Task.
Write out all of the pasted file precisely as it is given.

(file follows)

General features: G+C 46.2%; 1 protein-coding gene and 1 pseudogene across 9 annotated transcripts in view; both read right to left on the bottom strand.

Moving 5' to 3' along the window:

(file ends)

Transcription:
General features: G+C 46.2%; 1 protein-coding gene and 1 pseudogene across 9 annotated transcripts in view; both read right to left on the bottom strand.

Moving 5' to 3' along the window: